Good for the Money: International Finance, State Capacity, and Internal Armed Conflict

Things are pretty crazy around here with the impending school year and upcoming conference season.  However, since the country is currently swept up in credit rating mania, I figured I would take the time to pass along some new research that is immediately relevant and serves as a nice complement to the Pontichelli and Voth paper being discussed over at the Monkey Cage.  From my fellow Binghamton graduate students Matthew Digiuseppe and Colin Barry, as well as former Binghamton graduate student and current UNO faculty member Richard Frank:

Previous research indicates that a lack of state capacity is a key determinant of internal armed conflict.  Scholars identify several internal dimensions of state capacity, but have yet to explore how international finance influences state resources.  This is surprising because sovereign lending has increased dramatically in recent decades and plays an increasing role in the functioning of developed and developing governments. In this article, we explore this relationship between a state’s integration into global credit markets and its subsequent capacity to promote domestic stability.  We argue that international capital increases a state’s ability to respond to internal opposition because states with favorable credit terms can expand their resource base beyond domestic constraints to deter, accommodate, or repress opposition while maintaining a level provision of resources to their political base.  We examine the influence that both capital access and credit terms have on the risk of civil conflict in 141 countries from 1981-2007. Our empirical results indicate that states with affordable credit access are indeed less likely to experience civil conflict.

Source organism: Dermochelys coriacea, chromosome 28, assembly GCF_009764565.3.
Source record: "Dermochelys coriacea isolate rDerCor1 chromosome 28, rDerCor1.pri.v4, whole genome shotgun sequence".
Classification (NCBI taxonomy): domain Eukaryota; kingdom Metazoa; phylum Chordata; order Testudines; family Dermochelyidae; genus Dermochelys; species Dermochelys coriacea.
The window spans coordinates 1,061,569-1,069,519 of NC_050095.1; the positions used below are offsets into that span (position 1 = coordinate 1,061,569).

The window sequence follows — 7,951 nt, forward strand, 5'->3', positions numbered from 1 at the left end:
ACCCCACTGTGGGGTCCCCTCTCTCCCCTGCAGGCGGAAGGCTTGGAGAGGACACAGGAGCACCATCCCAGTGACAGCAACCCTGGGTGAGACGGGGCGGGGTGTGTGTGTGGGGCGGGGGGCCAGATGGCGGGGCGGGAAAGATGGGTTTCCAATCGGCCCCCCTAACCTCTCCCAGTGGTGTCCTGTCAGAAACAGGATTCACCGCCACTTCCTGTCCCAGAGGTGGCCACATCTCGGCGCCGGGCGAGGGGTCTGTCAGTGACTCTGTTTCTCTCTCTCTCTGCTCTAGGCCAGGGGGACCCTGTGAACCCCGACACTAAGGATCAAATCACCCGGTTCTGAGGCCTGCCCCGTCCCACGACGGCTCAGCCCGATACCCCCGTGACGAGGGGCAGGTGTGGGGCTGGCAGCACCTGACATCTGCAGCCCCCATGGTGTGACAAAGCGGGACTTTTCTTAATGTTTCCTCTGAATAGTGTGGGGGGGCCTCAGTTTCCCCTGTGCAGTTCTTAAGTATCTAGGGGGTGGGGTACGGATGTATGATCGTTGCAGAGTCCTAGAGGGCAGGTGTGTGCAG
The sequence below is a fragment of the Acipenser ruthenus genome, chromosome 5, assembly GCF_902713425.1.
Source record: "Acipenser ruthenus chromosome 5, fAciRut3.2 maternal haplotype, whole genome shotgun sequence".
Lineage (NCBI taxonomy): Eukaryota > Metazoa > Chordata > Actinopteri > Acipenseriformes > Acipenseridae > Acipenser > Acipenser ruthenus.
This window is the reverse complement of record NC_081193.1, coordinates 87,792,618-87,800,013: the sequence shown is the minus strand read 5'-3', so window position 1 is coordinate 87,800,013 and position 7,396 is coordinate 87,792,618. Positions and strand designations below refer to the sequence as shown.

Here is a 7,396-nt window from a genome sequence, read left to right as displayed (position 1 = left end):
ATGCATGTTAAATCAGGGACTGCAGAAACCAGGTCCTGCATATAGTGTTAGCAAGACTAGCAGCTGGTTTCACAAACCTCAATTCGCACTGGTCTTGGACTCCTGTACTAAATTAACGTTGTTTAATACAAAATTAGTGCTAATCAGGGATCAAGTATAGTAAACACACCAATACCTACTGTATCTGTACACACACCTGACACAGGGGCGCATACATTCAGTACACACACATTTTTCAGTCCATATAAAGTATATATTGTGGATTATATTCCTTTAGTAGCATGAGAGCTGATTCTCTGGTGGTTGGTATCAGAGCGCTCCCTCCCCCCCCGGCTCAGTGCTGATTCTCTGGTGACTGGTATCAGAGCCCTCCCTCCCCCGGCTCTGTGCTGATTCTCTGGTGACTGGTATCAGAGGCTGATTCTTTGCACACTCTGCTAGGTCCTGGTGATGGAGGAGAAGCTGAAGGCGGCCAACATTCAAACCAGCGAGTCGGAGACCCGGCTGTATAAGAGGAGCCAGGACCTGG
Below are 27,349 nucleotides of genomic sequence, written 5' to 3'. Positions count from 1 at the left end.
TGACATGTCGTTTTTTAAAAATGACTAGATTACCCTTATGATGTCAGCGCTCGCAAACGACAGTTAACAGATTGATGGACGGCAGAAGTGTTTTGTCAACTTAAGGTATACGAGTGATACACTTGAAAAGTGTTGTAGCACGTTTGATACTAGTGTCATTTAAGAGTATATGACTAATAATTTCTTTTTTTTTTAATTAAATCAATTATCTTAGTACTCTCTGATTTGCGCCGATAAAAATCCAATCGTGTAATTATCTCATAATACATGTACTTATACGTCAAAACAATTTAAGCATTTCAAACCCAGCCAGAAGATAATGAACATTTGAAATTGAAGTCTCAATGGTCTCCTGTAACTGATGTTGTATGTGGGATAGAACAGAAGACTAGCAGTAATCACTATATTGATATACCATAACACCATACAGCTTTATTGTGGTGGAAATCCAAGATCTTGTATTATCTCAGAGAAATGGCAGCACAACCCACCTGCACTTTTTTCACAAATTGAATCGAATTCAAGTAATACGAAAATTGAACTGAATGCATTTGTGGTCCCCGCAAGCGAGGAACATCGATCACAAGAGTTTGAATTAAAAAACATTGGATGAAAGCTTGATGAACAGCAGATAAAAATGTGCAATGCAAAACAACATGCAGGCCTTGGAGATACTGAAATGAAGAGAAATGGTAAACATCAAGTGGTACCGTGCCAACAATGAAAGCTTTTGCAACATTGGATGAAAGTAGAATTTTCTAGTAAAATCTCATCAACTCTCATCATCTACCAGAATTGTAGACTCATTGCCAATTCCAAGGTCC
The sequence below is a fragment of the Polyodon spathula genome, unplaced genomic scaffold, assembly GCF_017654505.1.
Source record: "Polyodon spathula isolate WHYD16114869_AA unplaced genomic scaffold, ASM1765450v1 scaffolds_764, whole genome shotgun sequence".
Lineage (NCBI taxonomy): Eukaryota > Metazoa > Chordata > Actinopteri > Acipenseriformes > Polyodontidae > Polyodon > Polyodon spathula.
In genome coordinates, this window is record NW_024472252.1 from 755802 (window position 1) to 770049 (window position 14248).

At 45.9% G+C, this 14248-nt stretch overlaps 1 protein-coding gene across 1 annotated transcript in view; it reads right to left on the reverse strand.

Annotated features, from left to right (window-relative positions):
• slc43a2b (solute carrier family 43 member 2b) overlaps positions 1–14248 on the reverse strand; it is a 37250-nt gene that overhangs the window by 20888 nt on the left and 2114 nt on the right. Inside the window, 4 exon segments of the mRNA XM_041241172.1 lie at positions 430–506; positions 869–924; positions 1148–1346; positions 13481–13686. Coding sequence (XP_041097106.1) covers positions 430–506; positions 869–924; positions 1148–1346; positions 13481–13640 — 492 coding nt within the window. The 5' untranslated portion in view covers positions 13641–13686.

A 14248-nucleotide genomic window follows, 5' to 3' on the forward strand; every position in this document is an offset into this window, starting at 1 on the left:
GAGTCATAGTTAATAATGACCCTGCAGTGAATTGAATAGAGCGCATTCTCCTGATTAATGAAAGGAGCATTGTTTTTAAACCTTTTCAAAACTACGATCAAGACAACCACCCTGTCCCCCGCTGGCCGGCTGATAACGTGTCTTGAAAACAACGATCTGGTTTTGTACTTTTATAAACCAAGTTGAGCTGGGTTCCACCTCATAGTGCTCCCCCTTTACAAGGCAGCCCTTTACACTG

The paper can be found here.  It is forthcoming at the Journal of Peace Research.

K. Chad Clay

About K. Chad Clay

K. Chad Clay is an assistant professor in the Department of International Affairs at the University of Georgia and co-director of the CIRI Human Rights Data Project. His research focuses on the impact of international factors on human rights practices, political violence, and economic development. He received his PhD in political science from Binghamton University in 2012.

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